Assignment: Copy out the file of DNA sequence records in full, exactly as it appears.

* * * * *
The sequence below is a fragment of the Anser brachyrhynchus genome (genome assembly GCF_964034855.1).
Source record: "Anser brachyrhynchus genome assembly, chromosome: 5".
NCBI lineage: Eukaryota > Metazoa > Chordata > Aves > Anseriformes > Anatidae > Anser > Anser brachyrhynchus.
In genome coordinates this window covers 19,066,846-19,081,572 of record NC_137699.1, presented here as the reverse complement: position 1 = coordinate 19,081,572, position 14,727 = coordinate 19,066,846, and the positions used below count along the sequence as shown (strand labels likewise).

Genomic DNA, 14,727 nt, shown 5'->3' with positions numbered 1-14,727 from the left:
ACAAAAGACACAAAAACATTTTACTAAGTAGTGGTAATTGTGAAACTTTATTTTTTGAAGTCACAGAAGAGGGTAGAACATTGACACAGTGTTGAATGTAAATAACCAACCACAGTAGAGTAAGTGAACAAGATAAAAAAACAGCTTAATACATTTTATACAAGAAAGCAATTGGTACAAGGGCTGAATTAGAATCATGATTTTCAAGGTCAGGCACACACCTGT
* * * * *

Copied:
The sequence below is a fragment of the Anser brachyrhynchus genome (genome assembly GCF_964034855.1).
Source record: "Anser brachyrhynchus genome assembly, chromosome: 5".
NCBI lineage: Eukaryota > Metazoa > Chordata > Aves > Anseriformes > Anatidae > Anser > Anser brachyrhynchus.
In genome coordinates this window covers 19,066,846-19,081,572 of record NC_137699.1, presented here as the reverse complement: position 1 = coordinate 19,081,572, position 14,727 = coordinate 19,066,846, and the positions used below count along the sequence as shown (strand labels likewise).

Genomic DNA, 14,727 nt, shown 5'->3' with positions numbered 1-14,727 from the left:
ACAAAAGACACAAAAACATTTTACTAAGTAGTGGTAATTGTGAAACTTTATTTTTTGAAGTCACAGAAGAGGGTAGAACATTGACACAGTGTTGAATGTAAATAACCAACCACAGTAGAGTAAGTGAACAAGATAAAAAAACAGCTTAATACATTTTATACAAGAAAGCAATTGGTACAAGGGCTGAATTAGAATCATGATTTTCAAGGTCAGGCACACACCTGT